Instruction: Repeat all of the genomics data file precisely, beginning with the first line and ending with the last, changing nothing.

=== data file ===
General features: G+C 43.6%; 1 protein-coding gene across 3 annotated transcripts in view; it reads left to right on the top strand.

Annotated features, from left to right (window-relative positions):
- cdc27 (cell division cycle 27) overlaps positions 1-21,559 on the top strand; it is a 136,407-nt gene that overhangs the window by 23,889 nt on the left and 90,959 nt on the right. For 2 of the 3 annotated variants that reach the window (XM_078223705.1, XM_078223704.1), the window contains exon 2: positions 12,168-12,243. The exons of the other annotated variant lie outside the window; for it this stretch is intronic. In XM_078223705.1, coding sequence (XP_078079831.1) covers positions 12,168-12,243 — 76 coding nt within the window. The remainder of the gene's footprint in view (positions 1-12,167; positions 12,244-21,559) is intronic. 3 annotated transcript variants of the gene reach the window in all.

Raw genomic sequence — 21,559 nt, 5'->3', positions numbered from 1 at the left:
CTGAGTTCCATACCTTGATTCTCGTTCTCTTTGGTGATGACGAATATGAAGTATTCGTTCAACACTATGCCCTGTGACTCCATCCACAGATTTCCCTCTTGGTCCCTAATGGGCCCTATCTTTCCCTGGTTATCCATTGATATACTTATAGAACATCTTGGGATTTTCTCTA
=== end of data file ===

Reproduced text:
General features: G+C 43.6%; 1 protein-coding gene across 3 annotated transcripts in view; it reads left to right on the top strand.

Annotated features, from left to right (window-relative positions):
- cdc27 (cell division cycle 27) overlaps positions 1-21,559 on the top strand; it is a 136,407-nt gene that overhangs the window by 23,889 nt on the left and 90,959 nt on the right. For 2 of the 3 annotated variants that reach the window (XM_078223705.1, XM_078223704.1), the window contains exon 2: positions 12,168-12,243. The exons of the other annotated variant lie outside the window; for it this stretch is intronic. In XM_078223705.1, coding sequence (XP_078079831.1) covers positions 12,168-12,243 — 76 coding nt within the window. The remainder of the gene's footprint in view (positions 1-12,167; positions 12,244-21,559) is intronic. 3 annotated transcript variants of the gene reach the window in all.

Raw genomic sequence — 21,559 nt, 5'->3', positions numbered from 1 at the left:
CTGAGTTCCATACCTTGATTCTCGTTCTCTTTGGTGATGACGAATATGAAGTATTCGTTCAACACTATGCCCTGTGACTCCATCCACAGATTTCCCTCTTGGTCCCTAATGGGCCCTATCTTTCCCTGGTTATCCATTGATATACTTATAGAACATCTTGGGATTTTCTCTA